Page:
The United Nations' human rights office raised concerns Friday over the treatment of a Saudi activist punished for advocating a constitutional monarchy in the conservative oil-rich kingdom. "We are deeply concerned about the intimidation and sometimes prosecution of individuals in Saudi Arabia for exercising their right to freedom of expression," said Ravina Shamdasani, spokeswoman for the U.N. High Commissioner for Human Rights.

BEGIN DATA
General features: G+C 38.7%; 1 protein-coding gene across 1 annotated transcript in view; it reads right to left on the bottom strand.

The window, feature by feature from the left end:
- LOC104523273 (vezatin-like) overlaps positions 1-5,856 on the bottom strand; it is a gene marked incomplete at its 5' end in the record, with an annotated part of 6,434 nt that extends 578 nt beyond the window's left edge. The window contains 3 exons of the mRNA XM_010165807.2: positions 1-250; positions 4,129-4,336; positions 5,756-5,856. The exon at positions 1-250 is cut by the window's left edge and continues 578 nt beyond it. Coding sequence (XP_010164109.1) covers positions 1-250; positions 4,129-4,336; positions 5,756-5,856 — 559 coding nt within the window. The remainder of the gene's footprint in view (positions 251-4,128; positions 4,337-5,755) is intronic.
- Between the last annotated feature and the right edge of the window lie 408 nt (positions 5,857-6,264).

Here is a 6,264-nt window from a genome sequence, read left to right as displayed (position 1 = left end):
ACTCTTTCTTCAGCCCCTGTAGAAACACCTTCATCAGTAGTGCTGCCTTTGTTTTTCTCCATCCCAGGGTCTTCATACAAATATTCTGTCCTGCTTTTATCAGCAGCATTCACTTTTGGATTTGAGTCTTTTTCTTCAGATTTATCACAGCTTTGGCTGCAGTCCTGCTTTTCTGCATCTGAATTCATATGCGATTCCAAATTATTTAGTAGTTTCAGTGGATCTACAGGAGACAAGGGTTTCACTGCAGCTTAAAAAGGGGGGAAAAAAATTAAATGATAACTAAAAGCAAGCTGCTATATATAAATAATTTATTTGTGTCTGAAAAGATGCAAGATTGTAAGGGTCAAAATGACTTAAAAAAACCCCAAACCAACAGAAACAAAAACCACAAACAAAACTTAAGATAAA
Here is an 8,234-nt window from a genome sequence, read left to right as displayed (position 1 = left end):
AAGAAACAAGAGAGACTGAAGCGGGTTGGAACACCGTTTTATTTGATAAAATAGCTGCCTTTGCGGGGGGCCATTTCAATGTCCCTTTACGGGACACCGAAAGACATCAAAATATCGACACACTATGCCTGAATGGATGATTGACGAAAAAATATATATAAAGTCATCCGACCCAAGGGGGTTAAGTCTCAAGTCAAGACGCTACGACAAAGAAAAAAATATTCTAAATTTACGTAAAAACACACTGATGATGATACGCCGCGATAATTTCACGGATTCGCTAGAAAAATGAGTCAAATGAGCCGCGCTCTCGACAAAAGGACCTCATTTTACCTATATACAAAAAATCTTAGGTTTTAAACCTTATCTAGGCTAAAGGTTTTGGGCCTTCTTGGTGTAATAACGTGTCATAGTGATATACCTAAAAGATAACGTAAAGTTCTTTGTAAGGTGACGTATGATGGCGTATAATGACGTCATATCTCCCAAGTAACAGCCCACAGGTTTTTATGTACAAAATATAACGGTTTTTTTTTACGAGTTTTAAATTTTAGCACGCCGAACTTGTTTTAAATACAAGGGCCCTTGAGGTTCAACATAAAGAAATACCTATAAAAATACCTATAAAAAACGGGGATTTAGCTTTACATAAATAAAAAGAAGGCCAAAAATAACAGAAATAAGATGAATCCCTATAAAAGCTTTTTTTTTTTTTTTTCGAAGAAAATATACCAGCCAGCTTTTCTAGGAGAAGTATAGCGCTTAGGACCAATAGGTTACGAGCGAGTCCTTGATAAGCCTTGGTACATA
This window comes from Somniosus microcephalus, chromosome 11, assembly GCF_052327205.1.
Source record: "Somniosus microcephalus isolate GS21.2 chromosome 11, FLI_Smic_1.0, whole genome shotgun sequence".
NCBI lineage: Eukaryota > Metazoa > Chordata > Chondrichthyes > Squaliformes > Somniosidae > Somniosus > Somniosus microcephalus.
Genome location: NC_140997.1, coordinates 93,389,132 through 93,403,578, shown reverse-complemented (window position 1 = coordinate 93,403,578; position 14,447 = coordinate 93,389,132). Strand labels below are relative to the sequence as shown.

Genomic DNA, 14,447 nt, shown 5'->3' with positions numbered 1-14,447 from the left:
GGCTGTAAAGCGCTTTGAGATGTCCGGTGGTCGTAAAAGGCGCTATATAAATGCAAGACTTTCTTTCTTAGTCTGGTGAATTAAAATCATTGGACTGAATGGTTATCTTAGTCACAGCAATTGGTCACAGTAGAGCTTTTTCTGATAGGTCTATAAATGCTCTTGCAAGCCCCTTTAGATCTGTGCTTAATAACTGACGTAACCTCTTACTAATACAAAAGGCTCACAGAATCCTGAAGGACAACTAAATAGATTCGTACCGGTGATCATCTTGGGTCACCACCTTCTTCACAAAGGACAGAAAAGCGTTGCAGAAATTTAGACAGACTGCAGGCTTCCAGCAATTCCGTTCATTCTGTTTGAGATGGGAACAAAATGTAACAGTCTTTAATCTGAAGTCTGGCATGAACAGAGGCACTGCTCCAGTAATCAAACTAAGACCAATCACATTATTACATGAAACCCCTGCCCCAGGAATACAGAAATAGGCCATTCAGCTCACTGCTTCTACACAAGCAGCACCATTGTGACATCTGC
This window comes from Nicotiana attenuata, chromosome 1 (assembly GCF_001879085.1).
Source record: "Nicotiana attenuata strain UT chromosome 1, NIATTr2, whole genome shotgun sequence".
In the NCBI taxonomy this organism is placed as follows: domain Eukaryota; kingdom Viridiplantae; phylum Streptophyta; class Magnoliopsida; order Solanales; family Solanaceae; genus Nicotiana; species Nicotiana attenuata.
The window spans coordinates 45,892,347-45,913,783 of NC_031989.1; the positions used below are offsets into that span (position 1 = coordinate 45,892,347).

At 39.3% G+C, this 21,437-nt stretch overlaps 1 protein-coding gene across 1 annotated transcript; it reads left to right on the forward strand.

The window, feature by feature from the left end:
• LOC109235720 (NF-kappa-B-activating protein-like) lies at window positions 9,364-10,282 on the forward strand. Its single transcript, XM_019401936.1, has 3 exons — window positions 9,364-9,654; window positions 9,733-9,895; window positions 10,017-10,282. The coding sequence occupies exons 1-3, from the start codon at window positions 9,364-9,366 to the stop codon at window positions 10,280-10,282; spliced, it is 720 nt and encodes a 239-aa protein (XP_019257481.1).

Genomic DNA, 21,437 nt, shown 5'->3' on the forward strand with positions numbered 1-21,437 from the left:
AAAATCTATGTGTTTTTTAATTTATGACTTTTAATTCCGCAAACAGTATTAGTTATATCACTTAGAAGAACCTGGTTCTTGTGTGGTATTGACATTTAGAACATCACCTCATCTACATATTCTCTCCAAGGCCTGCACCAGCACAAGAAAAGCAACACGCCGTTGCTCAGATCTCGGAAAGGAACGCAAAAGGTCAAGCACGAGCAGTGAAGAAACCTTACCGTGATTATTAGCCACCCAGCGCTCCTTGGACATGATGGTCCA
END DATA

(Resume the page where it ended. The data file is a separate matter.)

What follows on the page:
The West has started admitting that Bashar Assad heading Syria is not that dangerous as terrorists could be in case they take control over the country, Russian Foreign Minister Sergei Lavrov said in an interview. Read more: http://voiceofrussia.com/news/2013_12_20/West-admits-Assad-heading-Syria-is-better-than-terrorists-Lavrov-8769/"Both in private conversations and public comments some western politicians have started voicing their thoughts that given that Jihadists and terrorists who are building up their influence in Syria, occupying territories, immediately introducing Sharia law after it, massacring minorities and burning people alive only because they are adherents of a different faith, Bashar Assad being the leader of Syria is a lesser threat for the country than terrorists taking over it," the Russian Foreign Minister stated. Assad didn’t ask Russia to grant his safety in case he steps down Syrian President Bashar Assad hasn’t asked Russia to grant his safety in case he steps down, Russian Foreign Minister Sergei Lavrov said in an interview. "We have received no such requests either from Assad or anyone in Damascus," the Minister said answering a query from a journalist. Lavrov also reminded that Assad "repeatedly said he wasn’t going to leave his country and wished to stay with his people and fulfill his duties". According to the Russian Foreign Minister, Assad might run for presidency next year. "Indeed, he said he didn’t exclude the possibility of running for presidency once again next year. He will make a decision closer to an election and it will depend on whether he would feel the support from the people," Lavrov underlined. Russia ready to discuss EU-Ukraine association agreement at summit in January 2014 - Lavrov Russia is ready to discuss the issue of an association agreement between the EU and Ukraine at a Russia-EU summit in January 2014, Russian Foreign Minister said in an interview. "We’ll be ready for it. We were ready for it before, amid the tensions in Ukraine. Everything will depend on EU readiness to solve the problem taking into consideration the best interests of Russia and member countries of the EU’s Eastern Partnership project," the Minister stated. He also reminded that it was Ukrainian authorities who set out the proposal to hold trilateral consultations between Russia, Ukraine, and the EU. "The proposal to hold trilateral consultations in order to fairly consider trade terms existing between Russia and Ukraine, Ukraine and the EU, Russia and the EU, hiding nothing from each other and without trying to deceive one another, was a very good one. President Putin backed it immediately, but the EU rejected it or European officials rejected it, to be exact. When I was in Brussels a week ago and met all the 28 EU Foreign Ministers, some of them said that the proposal of trilateral consultations was a good one. They said it was a right and constructive way, not the confrontational one. So European bureaucrats seem to have taken upon themselves a bit more than EU member countries would want them to take. And I reiterate that the proposal of consultations is a good one," he concluded. Western nations have indicated to the Syrian opposition that peace talks next month may not lead to the removal of President Bashar al-Assad, adding that he must remain in power to prevent an al-Qaeda takeover of the country. "Our Western friends made it clear in London that Assad cannot be allowed to go now because they think chaos and an Islamist militant takeover would ensue," said one of the senior members of the Syrian National Coalition at a meeting of the anti-Assad Friends of Syria alliance in London last week Western diplomats confirmed the shift, saying that the rebels have been warned that any "transitional administration" would have to include a major presence from Alawites, and that Assad could stay as president with "diminished powers." If the rebels reject that plan "they will lose most of the West," one diplomat said, reflecting the dwindling confidence in the secular rebels’ ability to accomplish anything on their own. The shift in Western priorities, particularly the United States and Britain, from removing Assad towards combating Islamist militants is causing divisions within international powers backing the nearly three-year-old revolt, according to diplomats and senior members of the coalition. Read more: http://voiceofrussia.com/news/2013_12_20/West-admits-Assad-heading-Syria-is-better-than-terrorists-Lavrov-8769/